A few days later, I’m sitting in the drive thru line at Chik-fil-a and my bra is cutting into my side. It’s digging into my skin. I’ve gained so much weight that my bra leaves red rings around my stomach. Sexy. I can’t wait for a guy to try and rip my bra off in a fit of passion and realize that the only reason I went home with him is because of the lack of oxygen reaching my brain. I’m pretty sure bras are supposed to gently hug your waist and the straps pull your boobs up in the commonly accepted position of straight forward for all the world to see.
Not me. My bra is too busy gathering loose skin into rolls, smelling like stale cigarettes, and collecting loose crumbs of food. My bra straps have given up entirely. They’re like infected tonsils who serve no purpose, except to remind me that I once needed them. They fall off my shoulders 100x a day as if jumping from a building fire. My boobs are propped up by my sheer enormity. That’s what I call my stomach any time I have to sit down or bend over or look at it in the mirror.
I weigh 240 pounds. That’s as much as two female contestants on ABC’s The Bachelor combined.
In reality, I stopped thinking about my bra as soon as I started. I’m used it. It only bothers me sometimes when someone good looking stares straight through me like I’m a ghost. Right now, all I can think about is this Chik-fil-a hand spun milkshake sign I’ve been sitting in front of for 30 minutes. Hand spun. Marketing at it’s finest. I have no idea what hand spun means but it sounds awesome. Like the dictionary definition of the word. As in awe-inspiring. Christ-like. I don’t even care that it’s 8 o’clock in the morning. There’s no better time to accept 1,000 calories into your heart. Straight into my heart and all the veins leading to my heart and my ass and stomach and just a tad to my second chin for good measure. I just had two milkshakes last night but these calories have died for my sins and it’s hand spun.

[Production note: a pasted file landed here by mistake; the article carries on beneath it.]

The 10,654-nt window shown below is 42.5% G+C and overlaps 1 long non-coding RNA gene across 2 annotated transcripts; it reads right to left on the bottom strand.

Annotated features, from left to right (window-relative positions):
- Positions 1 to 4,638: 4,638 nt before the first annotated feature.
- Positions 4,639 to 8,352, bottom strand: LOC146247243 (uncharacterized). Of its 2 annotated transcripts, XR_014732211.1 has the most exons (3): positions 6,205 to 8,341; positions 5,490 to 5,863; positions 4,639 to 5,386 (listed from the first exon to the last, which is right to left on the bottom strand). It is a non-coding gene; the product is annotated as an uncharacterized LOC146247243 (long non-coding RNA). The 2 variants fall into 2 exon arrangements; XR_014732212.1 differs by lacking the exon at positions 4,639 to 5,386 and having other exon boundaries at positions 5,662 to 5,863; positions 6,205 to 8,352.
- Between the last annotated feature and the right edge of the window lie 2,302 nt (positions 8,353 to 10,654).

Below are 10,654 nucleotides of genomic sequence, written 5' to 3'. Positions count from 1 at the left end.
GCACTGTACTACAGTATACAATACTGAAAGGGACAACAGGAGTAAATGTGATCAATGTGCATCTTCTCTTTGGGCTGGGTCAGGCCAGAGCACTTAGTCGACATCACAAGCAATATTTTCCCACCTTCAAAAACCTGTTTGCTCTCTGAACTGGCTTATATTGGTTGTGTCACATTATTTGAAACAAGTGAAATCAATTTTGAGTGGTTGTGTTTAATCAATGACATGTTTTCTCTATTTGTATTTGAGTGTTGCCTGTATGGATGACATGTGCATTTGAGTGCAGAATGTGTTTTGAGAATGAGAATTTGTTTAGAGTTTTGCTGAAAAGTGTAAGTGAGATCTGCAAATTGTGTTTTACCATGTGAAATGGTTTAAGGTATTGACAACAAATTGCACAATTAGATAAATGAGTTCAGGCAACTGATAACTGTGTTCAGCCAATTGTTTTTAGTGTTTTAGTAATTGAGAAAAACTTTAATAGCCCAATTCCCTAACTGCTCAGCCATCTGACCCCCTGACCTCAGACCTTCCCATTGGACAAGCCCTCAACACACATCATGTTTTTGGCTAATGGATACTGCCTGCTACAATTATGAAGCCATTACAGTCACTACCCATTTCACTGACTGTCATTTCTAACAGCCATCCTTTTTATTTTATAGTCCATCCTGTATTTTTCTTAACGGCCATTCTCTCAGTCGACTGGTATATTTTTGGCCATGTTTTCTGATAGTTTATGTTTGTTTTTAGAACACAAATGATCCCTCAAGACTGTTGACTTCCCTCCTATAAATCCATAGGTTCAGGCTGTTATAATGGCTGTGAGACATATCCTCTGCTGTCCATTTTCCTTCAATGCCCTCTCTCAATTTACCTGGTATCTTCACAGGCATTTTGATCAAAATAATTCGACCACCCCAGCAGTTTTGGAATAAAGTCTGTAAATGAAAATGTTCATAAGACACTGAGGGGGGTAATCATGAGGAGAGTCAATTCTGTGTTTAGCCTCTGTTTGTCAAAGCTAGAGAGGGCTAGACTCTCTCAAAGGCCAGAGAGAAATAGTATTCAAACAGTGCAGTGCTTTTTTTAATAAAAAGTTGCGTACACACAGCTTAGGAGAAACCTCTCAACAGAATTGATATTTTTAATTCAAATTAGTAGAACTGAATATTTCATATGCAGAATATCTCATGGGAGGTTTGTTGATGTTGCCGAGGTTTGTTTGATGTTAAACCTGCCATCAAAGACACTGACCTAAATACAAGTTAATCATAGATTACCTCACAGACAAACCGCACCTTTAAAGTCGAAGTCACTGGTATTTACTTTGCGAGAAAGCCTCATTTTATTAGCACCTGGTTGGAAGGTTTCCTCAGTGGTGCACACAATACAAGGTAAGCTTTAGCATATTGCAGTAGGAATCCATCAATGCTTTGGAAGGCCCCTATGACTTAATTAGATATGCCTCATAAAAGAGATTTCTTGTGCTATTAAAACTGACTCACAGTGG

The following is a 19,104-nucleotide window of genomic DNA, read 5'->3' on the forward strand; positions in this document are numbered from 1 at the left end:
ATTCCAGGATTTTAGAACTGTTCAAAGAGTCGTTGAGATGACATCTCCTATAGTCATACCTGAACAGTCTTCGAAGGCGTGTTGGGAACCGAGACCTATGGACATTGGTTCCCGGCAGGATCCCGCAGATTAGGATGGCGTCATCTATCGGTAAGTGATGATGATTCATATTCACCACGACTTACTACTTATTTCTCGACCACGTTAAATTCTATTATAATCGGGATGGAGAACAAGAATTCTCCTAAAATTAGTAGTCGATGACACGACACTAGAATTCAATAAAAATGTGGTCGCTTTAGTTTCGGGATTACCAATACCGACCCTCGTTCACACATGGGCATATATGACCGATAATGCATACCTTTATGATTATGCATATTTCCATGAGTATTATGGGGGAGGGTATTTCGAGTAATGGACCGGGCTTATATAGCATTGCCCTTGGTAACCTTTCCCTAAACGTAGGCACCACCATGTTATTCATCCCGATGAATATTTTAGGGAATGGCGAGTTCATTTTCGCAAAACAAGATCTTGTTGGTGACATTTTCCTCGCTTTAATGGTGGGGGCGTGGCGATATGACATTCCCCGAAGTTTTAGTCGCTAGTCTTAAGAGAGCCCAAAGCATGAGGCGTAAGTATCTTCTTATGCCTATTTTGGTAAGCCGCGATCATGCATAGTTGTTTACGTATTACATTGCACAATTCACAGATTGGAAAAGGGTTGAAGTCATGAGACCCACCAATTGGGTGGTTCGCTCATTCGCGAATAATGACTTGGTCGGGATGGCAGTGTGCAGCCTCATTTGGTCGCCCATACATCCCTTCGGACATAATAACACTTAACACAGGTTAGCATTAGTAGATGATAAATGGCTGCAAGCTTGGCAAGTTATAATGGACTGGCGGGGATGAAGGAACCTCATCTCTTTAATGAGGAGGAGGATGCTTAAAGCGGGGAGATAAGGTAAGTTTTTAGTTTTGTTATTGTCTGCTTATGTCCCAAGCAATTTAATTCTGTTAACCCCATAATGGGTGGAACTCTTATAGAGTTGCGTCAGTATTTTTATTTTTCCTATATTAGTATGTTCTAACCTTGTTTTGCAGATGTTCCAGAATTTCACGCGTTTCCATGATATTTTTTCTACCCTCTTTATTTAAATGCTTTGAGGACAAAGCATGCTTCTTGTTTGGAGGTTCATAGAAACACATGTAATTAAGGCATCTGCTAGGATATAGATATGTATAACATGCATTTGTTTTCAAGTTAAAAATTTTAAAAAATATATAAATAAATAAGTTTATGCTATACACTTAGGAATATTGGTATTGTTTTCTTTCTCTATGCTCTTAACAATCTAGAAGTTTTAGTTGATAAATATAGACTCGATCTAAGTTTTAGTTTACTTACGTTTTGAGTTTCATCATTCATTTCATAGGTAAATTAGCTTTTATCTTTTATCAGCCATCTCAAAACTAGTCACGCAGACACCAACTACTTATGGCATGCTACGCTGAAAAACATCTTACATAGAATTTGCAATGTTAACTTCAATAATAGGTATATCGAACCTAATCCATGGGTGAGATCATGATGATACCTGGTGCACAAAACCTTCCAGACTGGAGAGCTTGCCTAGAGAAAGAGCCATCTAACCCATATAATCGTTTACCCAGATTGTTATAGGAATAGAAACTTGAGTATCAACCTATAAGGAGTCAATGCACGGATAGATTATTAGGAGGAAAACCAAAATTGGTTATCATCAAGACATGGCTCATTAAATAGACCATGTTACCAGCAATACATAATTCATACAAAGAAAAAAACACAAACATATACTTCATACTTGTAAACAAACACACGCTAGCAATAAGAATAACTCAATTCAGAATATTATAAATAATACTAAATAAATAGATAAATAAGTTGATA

I order it, but, because I’m so close to work, I have to suck the whole thing down in three minutes before any of my coworkers see me drinking a milkshake this early. “It’s ok,” I tell myself. I’m going on a diet first thing tomorrow. I crawl into work, catatonically full. The warm sun is pouring into the window of my office while my eyelids grow heavy.
I’m tiny. I smile. I have pretty hair that smells fresh and catches the reflection of the sun. I eat small portions of unprocessed food in a tiny wooden bowl with a gold spoon. My lips are disproportionately large like the perversion of nature. My mouth, while mostly closed and smiling, opens to allow in a bite or two of dandelion greens sprinkled with lemon zest.
This is what plays in my head when I’m passed out at work after having a milkshake for breakfast.
I wake up suddenly and my heart is beating fast. I turn on my computer monitors and rub my eyes. I go to check my email, but not before messaging my co-worker:
“What’s for lunch?”